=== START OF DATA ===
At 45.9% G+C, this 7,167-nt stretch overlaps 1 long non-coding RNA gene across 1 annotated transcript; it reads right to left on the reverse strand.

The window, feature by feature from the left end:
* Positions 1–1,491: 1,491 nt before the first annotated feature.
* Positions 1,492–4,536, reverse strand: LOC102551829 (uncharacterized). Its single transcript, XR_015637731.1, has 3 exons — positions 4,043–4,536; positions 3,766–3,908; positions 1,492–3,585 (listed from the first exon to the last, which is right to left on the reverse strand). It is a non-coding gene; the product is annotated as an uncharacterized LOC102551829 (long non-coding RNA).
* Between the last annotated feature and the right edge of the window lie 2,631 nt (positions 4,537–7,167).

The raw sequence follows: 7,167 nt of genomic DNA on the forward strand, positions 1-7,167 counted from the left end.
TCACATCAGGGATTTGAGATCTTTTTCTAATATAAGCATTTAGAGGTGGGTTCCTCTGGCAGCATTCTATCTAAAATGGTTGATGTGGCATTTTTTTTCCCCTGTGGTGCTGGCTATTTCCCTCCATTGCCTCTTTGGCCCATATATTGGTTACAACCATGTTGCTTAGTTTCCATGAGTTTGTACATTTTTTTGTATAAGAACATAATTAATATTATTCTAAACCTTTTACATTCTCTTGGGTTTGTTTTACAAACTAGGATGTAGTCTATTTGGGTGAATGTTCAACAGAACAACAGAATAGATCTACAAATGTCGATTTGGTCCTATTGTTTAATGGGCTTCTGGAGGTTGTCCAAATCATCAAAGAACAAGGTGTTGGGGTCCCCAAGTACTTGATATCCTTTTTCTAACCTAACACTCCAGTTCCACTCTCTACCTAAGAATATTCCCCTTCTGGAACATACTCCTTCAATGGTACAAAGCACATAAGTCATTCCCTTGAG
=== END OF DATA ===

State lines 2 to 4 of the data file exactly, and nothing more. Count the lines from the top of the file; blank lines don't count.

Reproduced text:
The window, feature by feature from the left end:
* Positions 1–1,491: 1,491 nt before the first annotated feature.
* Positions 1,492–4,536, reverse strand: LOC102551829 (uncharacterized). Its single transcript, XR_015637731.1, has 3 exons — positions 4,043–4,536; positions 3,766–3,908; positions 1,492–3,585 (listed from the first exon to the last, which is right to left on the reverse strand). It is a non-coding gene; the product is annotated as an uncharacterized LOC102551829 (long non-coding RNA).